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BIOS settings for Ripjaws F3-12800CL9D-8GBRL on ASUS Sabertooth X58 with Intel i7-950

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  • BIOS settings for Ripjaws F3-12800CL9D-8GBRL on ASUS Sabertooth X58 with Intel i7-950

    Hello,

    I'd like to know what BIOS settings I need to tweak so that the G Skill Ripjaws F3-12800CL9D-8GBRL RAM run at 1600.

    I'm a beginner PC builder trying to learn and have just built a PC with the following:

    [1] ASUS Sabertooth X58 LGA 1366 motherboard
    [2] Intel i7-950 Bloomfield 3.06GHz LGA 1366 CPU
    [3] CORSAIR CWCH50-1 High Performance CPU Cooler
    [4] EVGA 01G-P3-1465-AR GeForce GTX 465 1GB 256-bit GDDR5 Video Card
    [5] G.SKILL Ripjaws Series 8GB (2 x 4GB) 240-Pin DDR3 SDRAM DDR3 1600 (PC3 12800) Desktop Memory Model F3-12800CL9D-8GBRL
    [6] Microsoft Windows 7 Professional 64-bit
    [7] KINGWIN Lazer LZ-1000 1000W Modular 80 PLUS BRONZE PSU
    [8] LIAN LI PC-A05NB ATX Mini Tower Case

    For the two RAM sticks, one is placed in A1 and the other in B1. Both Piriform's Speccy and CPU-Z are telling me that all 8gb are detected and running at about 800 MHz at timings of 9-9-9-24. I understand the Sabertooth X58 is a triple channel board and for now I'm using dual channel RAM, but was thinking it still should be possible to get the two G Skill Ripjaws RAM sticks to run at 1600.

    Based on some information I found in the NewEgg feedback I've gone into the BIOS and under Ai Tweaker enabled XMP and set the DRAM frequency to 1600, then Exit & Save Changes, but it didn't seem to change anything, so I'm sure I have overlooked something(s).

    So, I'd like to know what all BIOS settings I need to tweak so that the G Skill Ripjaws F3-12800CL9D-8GBRL RAM run at 1600.

    Thanks for your help.

  • #2
    You are already done. 800MHz is DDR3-1600

    DDR is Double Data Rate, meaning real frequency (800MHz) x 2 = DDR3-1600 effective frequency

    If you use a benchmark test, that will show you the effective frequency, since that is what it tests at. The memory clock 800MHz is commonly shown in non-benchmark programs as they show real frequency only.

    Thank you
    GSKILL TECH

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    • #3
      Thanks for the help

      Ok, thanks for the help, much appreciated. Looks like I somehow did it right and didn't know enough to know I did it right (which is much better than the alternative). Thanks for the help, and the quick response!

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      • #4
        This throws people all the time


        Pls offer comments on support I provide, HERE, in order to help me do a better job here:

        Tman

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        • #5
          follow up

          I installed the 2 x 4gb dual channel G Skill Ripjaws DDR3 1600 RAM (9-9-9-24) on the ASUS Sabertooth 1366 x58 motherboard in the first two tan colored channels and when I booted the PC for the first time Speccy indicated all 8gb were running fine and at 1333 by default (at 9-9-9-24). So I then went into BIOS and changed to XMP and it auto selected Profile 1 running the RAM at 1600, then Save & Exit. After the PC finished booting I ran Speccy and it indicated the 8gb of RAM was now running at 1600 (9-9-9-24).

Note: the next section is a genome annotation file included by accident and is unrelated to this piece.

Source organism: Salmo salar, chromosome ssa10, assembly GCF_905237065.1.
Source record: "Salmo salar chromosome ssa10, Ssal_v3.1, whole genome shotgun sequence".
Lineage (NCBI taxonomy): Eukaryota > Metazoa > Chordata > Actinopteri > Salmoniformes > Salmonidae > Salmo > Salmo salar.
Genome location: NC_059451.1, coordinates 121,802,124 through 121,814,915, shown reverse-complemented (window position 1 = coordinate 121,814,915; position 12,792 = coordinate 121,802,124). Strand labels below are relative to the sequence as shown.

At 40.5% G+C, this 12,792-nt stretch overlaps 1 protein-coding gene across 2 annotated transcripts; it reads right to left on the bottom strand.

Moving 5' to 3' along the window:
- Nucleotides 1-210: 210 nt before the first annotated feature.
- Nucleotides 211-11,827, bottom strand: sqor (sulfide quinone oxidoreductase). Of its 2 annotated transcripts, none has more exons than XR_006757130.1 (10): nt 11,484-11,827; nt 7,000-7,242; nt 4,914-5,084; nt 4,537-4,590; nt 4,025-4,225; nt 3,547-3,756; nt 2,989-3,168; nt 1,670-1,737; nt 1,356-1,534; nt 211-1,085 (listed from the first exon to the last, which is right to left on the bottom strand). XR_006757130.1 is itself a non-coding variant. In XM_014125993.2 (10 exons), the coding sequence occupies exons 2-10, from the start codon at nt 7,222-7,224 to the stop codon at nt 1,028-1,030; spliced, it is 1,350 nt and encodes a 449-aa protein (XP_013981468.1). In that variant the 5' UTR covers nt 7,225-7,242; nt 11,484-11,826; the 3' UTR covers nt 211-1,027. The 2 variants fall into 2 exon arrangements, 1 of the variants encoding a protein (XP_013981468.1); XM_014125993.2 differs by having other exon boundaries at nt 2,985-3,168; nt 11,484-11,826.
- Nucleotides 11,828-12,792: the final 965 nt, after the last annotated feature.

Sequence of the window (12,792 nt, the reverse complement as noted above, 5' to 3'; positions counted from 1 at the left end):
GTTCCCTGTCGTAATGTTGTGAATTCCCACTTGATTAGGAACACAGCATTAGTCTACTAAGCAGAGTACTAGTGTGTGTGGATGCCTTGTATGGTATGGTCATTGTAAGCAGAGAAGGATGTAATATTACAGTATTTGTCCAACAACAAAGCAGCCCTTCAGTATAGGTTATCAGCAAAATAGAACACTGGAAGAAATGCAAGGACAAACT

Several days later I ordered a 1 x 4gb stick of the same G Skill Ripjaws DDR3 1600 RAM (9-9-9-24). Before I installed it I set the RAM setting in BIOS back to Auto, rebooted, and it showed up in Speccy at 1333 again. I then shut down and installed the 3rd stick in the 3rd tan-colored slot and booted and the PC booted, found all 12gb and Speccy showed it running at 1066.

          I then shut down, started up and went into BIOS and went back to the XMP setting and it again auto selected Profile 1 running the RAM at 1600, then Save & Exit. After the PC finished booting I ran Speccy and it indicated that all 12gb of RAM was now running at 1600 (9-9-9-24).

          The only thing I noted in Speccy after all this was about a 1oC to 2oC increase in CPU temp and motherboard temp.

          The G Skill Ripjaws RAM - 2 sticks ordered as a dual-channel kit and 1 stick orderd later as a single stick - seems to have all been compatible enough to work together in my case for this build.

          So my last two questions on this thread -

          [1] Is it the case then that by buying a triple-channel kit you just are reducing your chances of incompatibility, whereas if you buy 2 then 1, or 1 then 2, or 1 then 1 then 1 stick of the same RAM that you have a higher chance of incompatibility but it still could work fine (as it looks like is the case with my build)?

          [2] What are RAM mfr's like G Skill doing to decide which RAM sticks to sell as singles, dual-channel or triple-channel, are they testing each stick in some way that tells them these two and those three will more likely work with each other, but that single won't?

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          • #6
            1) Yes and congratulations 2) Most all manufacturers know there can be what amounts to microscopic differences in the sticks of a like model so when the bundle sets 2, 3,4,6,8,12,24 GB sets the sticks are tested together for compatibility.

            So r u waiting up for Santa also, I figured we could have a brew and some chips before he heads back out......................Ho, Ho, Ho!


            Pls offer comments on support I provide, HERE, in order to help me do a better job here:

            Tman

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